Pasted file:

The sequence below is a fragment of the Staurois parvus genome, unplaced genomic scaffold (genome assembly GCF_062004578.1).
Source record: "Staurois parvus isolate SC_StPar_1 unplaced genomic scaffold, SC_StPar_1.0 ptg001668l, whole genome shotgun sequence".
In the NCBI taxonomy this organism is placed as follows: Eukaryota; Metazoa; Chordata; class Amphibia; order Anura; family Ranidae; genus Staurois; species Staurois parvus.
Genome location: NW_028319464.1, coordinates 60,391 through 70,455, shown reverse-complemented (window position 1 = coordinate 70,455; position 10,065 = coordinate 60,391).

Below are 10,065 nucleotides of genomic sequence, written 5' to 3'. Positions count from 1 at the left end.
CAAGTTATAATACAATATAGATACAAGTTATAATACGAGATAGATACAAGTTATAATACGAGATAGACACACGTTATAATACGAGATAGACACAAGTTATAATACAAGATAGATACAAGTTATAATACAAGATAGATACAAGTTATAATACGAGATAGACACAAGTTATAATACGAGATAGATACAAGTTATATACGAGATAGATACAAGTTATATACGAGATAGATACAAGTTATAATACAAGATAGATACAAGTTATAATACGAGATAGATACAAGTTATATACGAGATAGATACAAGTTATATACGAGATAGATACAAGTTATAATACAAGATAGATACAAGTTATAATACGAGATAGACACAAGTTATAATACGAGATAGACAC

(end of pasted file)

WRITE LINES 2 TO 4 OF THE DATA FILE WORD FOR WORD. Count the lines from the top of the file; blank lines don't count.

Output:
Source record: "Staurois parvus isolate SC_StPar_1 unplaced genomic scaffold, SC_StPar_1.0 ptg001668l, whole genome shotgun sequence".
In the NCBI taxonomy this organism is placed as follows: Eukaryota; Metazoa; Chordata; class Amphibia; order Anura; family Ranidae; genus Staurois; species Staurois parvus.
Genome location: NW_028319464.1, coordinates 60,391 through 70,455, shown reverse-complemented (window position 1 = coordinate 70,455; position 10,065 = coordinate 60,391).